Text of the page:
Friday, September 14, 2012

Japan And France Move Away From Nuclear Power

File:François Hollande (Journées de Nantes 2012).jpg
President Hollande confirmed his campaign
pledge to cut nuclear power in France from
75 to 50 percent by 2025 
 LONDON (REUTERS) -- Prime Minister Yoshihiko Noda announced Japan would pull out of nuclear power by the 2030s and triple the share of renewable sources to 30 percent of its energy mix. In Paris, President Francois Hollande's Socialist Party promised to reduce reliance on nuclear power in the world's most nuclear dependent country. At the same time Hollande urged the European Union to set tough targets for cuts in greenhouse gas emissions for 2030 and 2040. The moves by the two countries come in response to the Fukushima accident from 2011. Although in the short term, the difference will be made up from fossil fuels, eventually both countries plan to shift to more environmentally friendly technologies. President Hollande will call for a 40 percent reduction in CO2 emissions by 2030 and a 60 percent reduction by 2040 at the EU Level. Source: (Reliability: High)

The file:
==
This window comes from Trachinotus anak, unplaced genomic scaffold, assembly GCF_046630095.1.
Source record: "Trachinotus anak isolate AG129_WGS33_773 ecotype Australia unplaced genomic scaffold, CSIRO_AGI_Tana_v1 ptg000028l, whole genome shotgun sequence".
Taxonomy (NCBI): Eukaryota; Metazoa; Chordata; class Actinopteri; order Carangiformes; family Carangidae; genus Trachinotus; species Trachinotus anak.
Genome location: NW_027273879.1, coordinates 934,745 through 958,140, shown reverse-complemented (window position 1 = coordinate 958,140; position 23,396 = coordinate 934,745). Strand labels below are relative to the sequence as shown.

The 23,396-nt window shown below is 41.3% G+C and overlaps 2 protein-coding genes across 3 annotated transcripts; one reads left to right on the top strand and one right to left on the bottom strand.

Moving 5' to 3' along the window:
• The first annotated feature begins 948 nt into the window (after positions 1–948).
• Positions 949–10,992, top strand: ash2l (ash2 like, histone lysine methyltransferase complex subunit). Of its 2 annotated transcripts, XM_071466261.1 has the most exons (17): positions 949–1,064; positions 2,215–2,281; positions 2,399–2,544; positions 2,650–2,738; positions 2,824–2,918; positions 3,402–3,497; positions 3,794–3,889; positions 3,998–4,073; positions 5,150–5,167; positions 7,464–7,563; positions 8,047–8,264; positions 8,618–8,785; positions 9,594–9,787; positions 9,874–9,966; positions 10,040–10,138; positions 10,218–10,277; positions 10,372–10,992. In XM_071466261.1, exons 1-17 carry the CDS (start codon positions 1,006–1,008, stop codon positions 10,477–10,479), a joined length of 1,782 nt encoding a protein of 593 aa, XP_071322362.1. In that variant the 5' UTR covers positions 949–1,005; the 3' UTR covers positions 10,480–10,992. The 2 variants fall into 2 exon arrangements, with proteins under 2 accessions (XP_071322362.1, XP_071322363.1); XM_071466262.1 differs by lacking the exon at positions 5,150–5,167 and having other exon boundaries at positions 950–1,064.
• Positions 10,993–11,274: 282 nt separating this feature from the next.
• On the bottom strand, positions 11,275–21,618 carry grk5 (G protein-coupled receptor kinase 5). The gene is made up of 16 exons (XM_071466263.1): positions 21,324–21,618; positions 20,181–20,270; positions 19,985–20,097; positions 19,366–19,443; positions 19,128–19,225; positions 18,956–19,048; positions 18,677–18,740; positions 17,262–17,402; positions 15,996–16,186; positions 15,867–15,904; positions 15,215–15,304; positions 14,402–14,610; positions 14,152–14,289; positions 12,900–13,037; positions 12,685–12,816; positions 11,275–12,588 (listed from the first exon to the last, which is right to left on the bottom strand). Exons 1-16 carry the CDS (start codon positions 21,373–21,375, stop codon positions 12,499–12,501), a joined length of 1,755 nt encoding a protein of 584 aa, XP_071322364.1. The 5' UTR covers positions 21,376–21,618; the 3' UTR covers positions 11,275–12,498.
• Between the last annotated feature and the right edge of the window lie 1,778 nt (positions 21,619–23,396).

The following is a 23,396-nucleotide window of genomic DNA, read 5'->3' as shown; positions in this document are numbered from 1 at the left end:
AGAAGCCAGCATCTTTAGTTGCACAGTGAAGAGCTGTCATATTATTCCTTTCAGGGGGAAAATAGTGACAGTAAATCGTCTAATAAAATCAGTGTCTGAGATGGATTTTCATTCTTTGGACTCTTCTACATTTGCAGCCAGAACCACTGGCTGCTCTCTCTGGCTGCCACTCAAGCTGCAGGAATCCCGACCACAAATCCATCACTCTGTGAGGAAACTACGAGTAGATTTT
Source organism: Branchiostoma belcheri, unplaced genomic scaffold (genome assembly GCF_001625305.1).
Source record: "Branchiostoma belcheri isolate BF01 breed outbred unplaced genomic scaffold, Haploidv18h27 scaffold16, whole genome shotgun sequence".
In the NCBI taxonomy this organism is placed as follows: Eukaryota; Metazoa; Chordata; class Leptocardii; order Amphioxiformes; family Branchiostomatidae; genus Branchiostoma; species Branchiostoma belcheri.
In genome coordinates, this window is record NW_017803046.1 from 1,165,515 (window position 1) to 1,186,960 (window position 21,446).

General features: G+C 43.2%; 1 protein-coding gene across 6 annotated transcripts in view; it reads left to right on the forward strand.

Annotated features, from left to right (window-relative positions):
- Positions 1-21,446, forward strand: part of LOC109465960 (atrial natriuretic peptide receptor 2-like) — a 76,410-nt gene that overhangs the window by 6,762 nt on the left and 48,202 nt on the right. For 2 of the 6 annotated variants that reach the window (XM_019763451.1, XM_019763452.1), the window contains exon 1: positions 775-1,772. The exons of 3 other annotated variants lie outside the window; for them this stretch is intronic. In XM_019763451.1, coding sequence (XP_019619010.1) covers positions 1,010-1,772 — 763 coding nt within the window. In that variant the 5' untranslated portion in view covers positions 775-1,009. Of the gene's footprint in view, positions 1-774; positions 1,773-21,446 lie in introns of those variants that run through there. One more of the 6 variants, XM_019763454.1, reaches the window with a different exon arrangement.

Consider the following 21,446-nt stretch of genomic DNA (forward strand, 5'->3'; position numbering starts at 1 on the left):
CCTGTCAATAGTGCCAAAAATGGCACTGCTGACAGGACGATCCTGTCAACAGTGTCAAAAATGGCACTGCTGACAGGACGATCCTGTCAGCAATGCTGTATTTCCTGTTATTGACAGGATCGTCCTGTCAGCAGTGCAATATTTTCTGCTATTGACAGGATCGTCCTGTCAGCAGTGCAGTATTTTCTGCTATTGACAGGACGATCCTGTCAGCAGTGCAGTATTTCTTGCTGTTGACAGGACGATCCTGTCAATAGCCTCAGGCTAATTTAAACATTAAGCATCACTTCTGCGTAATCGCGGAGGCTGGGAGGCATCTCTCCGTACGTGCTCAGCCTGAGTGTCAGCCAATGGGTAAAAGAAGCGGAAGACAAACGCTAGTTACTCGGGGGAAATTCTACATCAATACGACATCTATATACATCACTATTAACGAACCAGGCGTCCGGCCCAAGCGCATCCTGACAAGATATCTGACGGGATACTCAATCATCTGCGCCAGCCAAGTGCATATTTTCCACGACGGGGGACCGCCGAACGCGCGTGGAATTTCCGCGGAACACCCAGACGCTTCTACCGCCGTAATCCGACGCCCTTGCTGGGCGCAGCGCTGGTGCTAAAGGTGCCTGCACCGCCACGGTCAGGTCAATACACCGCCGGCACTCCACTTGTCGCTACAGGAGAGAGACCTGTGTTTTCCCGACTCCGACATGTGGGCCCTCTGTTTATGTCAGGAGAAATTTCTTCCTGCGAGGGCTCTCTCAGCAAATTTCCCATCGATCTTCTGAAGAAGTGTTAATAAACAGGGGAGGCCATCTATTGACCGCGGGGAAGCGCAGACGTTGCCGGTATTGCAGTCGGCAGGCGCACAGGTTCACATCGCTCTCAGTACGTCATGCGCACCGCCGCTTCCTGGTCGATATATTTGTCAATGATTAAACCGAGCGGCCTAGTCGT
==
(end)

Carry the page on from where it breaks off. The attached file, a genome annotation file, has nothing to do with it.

Comment: In order for the EU to meet Hollande's targets, the countries will likely move away from fossil fuels into renewable resources. With Japan and France moving away from nuclear power, demand for rare earth metals vital for use in renewable energy sources will likely increase. Japan's goal of 30 percent renewable power likely will come in the form of hydroelectricity and geothermal, due to the limited space available on the island.

No comments:

Post a Comment